Cornell Pair Introduce American-Chinese Food To Shanghai

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Many Americans have grown up with favorite Chinese takeout dishes: General Tso's chicken or chop suey.

But if you try to order them in a restaurant in China, prepare for blank stares. That's because those dishes aren't really Chinese food, but an American version of Chinese food.

Now, Americans in Shanghai who are missing their beloved Chinatown cuisine can find it at a new restaurant called Fortune Cookie.

At lunchtime, Fung Lam relays orders to his local chefs. It's just like his family's restaurant back in North Jersey, where he filled takeout orders as a teenager, down to some of the very un-Chinese ingredients that have helped make this hybrid cuisine so palatable to Americans.

"We're American-style Chinese food, so a lot of the ingredients — like Skippy peanut butter, Motts applesauce — things that we use were never made in China, so we had to find the product here," Lam says.

The applesauce flavors the sweet chili sauce for spring rolls and the duck sauce. The Skippy goes into fried noodles and fried rice.

The secret behind that Chinatown standard, sweet-and-sour sauce?

"About one third of it is Heinz ketchup, and that's what gives it that bright, red-orangey color," he says.

David Rossi, from South Pasadena, Calif., is Lam's business partner. They met studying for their master's degree in hospitality management at Cornell University.

The pair came to Shanghai in 2012 to open a restaurant that focused on healthy food. When that ran into trouble, they decided to offer the only kind of cuisine they couldn't find in Shanghai: American-Chinese.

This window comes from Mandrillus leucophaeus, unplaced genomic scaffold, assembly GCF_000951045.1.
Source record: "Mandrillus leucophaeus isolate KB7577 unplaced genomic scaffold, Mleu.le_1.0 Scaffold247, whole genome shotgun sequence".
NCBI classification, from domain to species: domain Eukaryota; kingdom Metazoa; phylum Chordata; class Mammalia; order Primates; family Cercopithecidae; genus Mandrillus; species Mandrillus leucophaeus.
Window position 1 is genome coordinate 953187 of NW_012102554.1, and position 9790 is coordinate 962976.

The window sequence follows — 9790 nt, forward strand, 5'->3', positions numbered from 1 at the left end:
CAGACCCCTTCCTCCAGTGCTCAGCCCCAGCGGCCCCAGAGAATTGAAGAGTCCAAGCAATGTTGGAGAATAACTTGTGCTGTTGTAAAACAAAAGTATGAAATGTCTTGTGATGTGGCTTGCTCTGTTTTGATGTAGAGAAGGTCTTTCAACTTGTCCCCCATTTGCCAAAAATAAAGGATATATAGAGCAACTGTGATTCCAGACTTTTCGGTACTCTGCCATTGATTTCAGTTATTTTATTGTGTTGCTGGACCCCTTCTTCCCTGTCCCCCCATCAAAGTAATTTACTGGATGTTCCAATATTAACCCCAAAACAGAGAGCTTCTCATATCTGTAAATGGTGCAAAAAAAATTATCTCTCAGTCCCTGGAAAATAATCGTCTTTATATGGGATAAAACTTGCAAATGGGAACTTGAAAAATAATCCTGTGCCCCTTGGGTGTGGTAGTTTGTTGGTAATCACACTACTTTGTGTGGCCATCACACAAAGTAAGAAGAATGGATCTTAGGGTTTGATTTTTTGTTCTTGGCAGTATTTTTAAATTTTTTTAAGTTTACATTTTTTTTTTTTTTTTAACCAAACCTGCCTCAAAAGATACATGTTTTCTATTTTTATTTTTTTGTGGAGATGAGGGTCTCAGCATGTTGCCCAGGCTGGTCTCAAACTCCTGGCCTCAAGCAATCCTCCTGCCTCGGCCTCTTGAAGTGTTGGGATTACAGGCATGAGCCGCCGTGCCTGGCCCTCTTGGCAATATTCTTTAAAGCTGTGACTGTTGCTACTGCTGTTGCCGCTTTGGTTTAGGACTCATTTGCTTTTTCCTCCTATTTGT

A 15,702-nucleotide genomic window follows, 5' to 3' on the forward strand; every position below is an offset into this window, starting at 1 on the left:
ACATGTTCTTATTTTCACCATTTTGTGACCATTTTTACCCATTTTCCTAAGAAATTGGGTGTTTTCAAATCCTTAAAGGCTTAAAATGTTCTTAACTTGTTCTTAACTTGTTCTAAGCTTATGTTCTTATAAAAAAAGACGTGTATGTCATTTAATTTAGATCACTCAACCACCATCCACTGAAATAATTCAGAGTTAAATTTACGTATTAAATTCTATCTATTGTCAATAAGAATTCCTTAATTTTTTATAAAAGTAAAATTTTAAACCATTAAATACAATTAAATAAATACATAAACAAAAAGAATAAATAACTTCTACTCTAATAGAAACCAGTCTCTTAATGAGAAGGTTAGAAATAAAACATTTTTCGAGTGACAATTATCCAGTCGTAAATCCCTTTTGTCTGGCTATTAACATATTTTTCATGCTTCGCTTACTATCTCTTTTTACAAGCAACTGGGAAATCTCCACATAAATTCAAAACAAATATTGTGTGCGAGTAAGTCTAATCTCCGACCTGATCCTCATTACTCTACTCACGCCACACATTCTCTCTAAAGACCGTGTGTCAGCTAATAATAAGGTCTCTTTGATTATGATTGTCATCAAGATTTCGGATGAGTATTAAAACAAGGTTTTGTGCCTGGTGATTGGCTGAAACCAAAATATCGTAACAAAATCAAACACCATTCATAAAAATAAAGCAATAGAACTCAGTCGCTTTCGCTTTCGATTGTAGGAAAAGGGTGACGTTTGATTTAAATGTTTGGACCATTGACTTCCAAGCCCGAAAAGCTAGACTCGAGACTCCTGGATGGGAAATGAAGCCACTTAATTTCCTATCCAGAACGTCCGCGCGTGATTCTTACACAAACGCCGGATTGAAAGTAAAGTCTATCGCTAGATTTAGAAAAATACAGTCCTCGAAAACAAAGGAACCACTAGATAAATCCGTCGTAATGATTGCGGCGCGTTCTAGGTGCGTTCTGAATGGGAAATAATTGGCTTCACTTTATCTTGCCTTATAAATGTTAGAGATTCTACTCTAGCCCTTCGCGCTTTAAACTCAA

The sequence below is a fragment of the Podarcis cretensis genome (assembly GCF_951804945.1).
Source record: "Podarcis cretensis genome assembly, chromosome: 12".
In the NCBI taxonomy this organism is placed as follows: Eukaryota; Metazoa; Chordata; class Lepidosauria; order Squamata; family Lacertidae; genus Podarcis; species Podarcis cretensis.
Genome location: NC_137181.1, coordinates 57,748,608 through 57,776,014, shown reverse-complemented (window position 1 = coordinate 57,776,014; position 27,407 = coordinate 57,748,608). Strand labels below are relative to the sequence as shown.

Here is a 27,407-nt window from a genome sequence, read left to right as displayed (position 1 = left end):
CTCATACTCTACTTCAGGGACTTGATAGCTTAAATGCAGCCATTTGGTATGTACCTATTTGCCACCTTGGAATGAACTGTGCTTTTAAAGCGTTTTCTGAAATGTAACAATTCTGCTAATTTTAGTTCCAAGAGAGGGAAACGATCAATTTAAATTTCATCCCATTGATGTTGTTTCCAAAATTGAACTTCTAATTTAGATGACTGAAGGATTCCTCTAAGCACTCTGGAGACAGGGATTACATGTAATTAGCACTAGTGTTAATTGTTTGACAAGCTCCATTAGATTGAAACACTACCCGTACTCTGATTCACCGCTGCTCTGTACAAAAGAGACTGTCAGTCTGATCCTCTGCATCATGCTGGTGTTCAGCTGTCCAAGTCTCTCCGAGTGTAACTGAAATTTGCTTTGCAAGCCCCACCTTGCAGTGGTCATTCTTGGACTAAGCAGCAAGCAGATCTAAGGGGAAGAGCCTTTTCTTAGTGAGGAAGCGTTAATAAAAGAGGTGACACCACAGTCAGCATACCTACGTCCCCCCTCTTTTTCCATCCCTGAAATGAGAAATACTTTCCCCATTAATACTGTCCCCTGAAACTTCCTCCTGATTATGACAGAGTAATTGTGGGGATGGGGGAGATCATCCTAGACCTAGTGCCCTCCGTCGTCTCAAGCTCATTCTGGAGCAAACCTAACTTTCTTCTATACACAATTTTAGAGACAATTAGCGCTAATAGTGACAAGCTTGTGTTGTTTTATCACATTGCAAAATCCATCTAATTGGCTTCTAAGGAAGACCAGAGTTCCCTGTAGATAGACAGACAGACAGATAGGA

They say food bloggers ridiculed the idea, with lines like, "You're going to try to sell ice to Eskimos." A lot of people called them crazy and thought they would close within six months. But eight months later, Fortune Cookie is still open.

Lam believes there is a market among expatriates here who are nostalgic for their hometown takeout. People like Megan Emery Moore, who teaches art at Shanghai American School.

Emery Moore grew up in Missouri, where she waitressed at a Chinese restaurant.

"They had amazing sweet-and-sour chicken," she says, "so ever since then, I was always like, I've got to get some more that's just like that."

And that's what Emory Moore is eating right now.

"It's kind of embarrassing that you're in China eating American-Chinese food, but it was spot on," she says. And kind of comforting: "I feel calm, relaxed. I feel like I'm at home."

Chinese people make up about 40 percent of the lunch crowd at Fortune Cookie.

George Zhao, a management consultant, likes the beef and broccoli he ordered. But he says in general, westernized Chinese food lacks the subtly of the original cuisine.

"The sweet-and-sour pork — the pork is too sweet," he says. "In China, we don't eat food this sweet."

A few booths away sits Jack Zhang, who works in advertising. A Chinese colleague brought him here to taste a new kind of food. As Zhang tries his first fortune cookie, he frowns.

"This is like glutinous rice," he says. "It also tastes like a street-side pancake. I've never been to America, so I'm not quite clear about this thing."

That's because fortune cookies are also unknown here. As are those little white takeout boxes with the wire handles.

In fact, the restaurant's Chinese staff found both so intriguing, they took them home to show their families during the recent Lunar New Year.

Copyright 2014 NPR. To see more, visit

Source: NPR [,1004,1007,1013,1014,1017,1019,1128]

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